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Abalos leaves historic mark - Odessa American: Courts

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Abalos leaves historic mark

Protégé of Warren Burnett continues career as Permian Basin’s first Hispanic attorney

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Posted: Sunday, September 11, 2016 5:30 am

Richard Covarubio Abalos had no idea, heading to the Regional Golden Gloves Tournament in 1962 in Odessa, that boxing would lead to his becoming an attorney and earning prominence in Ector County history.

Upton County Judge Allen Moore Sr. told Odessa lawyer Warren Burnett about the Rankin High School junior who was a straight-A student, and Burnett was already familiar with the family of 14 children from having represented Abalos’ father Lasaro in a worker’s compensation case.

Burnett and Moore saw Abalos win the 135-pound lightweight championship and after speaking with him concurred that he had lots of potential. Offered a job as Burnett’s janitor, Abalos moved into a garage apartment next to the 310 N. Lincoln Ave., law office and began watching the famed attorney work throughout the Southwest.

Eventually becoming one of Burnett’s investigators, he earned an associate’s degree in education and pre-law studies at Odessa College, got 90 hours credit at the University of Texas in Austin and graduated from St. Mary’s School of Law in San Antonio.

Serving two years in the Army, Abalos was an attorney with the Judge Advocate General’s Corps at Fort Bliss and Fort Rucker, Alabama, where he was in the same barracks with future U.S. Sen. and Vice President Al Gore, an information officer. “I wrote a letter to Warren and told him I had met a young man who would be president of the United States,” Abalos said.

“I was impressed by the way Warren treated people of all kinds. He was from a poor family in Virginia. He saw people, not color, and wherever he was in the courthouse, I was right there. That’s how he liked to teach. He always told me we needed more bilingual teachers and lawyers. He helped a lot of people become doctors, lawyers, teachers, whatever they wanted.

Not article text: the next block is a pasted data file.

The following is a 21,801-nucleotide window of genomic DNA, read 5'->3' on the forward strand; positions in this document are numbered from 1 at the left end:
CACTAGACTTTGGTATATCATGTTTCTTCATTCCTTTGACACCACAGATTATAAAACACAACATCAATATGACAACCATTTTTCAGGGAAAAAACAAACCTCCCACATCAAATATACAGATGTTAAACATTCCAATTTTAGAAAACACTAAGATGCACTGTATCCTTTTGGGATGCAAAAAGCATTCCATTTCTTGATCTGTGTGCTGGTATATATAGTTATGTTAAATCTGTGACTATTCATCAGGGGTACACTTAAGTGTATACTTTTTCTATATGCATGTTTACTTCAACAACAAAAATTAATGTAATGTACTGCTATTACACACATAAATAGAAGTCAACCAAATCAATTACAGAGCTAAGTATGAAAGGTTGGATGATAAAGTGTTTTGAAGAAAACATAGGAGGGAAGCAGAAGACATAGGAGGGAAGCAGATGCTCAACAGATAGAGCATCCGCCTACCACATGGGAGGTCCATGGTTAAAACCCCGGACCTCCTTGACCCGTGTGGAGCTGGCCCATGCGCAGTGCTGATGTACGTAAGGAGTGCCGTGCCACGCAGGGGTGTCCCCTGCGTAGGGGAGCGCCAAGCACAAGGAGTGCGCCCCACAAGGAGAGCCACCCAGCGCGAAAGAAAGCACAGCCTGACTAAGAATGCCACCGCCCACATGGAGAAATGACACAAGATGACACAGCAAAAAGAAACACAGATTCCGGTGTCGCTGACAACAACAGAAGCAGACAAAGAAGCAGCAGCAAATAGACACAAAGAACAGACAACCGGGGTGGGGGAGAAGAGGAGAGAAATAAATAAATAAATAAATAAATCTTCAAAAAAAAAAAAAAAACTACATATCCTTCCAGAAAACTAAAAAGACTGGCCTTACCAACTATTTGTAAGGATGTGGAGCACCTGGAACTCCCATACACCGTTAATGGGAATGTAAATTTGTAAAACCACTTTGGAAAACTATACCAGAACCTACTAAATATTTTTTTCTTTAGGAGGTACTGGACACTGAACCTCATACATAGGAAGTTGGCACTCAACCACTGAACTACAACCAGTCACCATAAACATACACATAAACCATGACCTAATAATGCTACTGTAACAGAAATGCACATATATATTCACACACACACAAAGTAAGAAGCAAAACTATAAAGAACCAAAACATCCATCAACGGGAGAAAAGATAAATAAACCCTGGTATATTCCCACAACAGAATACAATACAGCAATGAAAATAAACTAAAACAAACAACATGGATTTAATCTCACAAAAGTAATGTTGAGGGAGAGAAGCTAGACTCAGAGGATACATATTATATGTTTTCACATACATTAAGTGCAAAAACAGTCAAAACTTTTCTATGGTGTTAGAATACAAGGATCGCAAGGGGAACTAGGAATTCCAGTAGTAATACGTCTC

“He was brilliant. Lawyers would go to the courtrooms to listen to him.”

Burnett died in 2002 at age 75, and Abalos’ memories of him are warm. “Warren once told me that he was not a good man, but he was not a bad man, either,” he said.

“For him to admit that was something else.”

Abalos’ health has been good other than the effects of a fall with a horse that almost killed him in 2009. He lost a kidney and was on a ventilator in Medical Center Hospital’s intensive care unit, but he never thought he wouldn’t recover. “That horse was a stout 2-year-old,” said Abalos, 73.

“He had the wrong bridle on him and took it out on me.”

He would still like to keep horses and ride, but his wife Delma is understandably opposed. They have three children and one grandchild.

Born on Independence Day in 1943, his workload quickly grew after he opened his practice in 1971. “There was a time when I was trying more murder cases than any lawyer in the area,” he said.

“I did encounter prejudice but nothing to discourage me from being a good lawyer. It seemed the jury panels weren’t fully accepting me as a lawyer, so I had trouble picking the best juries I could get for those particular clients. Sometimes I stayed here (at his 520 N. Lee Ave. office) all night, researching law and looking at old files to see what I had done in similar cases. I went from here to the courtroom.”

One defense was of James Paul Burns, who got the death penalty after his conviction in the 1973 death of a robbery victim. Assisted with the appeal to the 5th U.S. Circuit Court of Appeals in New Orleans by Burnett associates Richard Clarkson and Timothy Ann Sloan, Abalos won a 1980 reversal and the commutation of Burns’ sentence to a life term.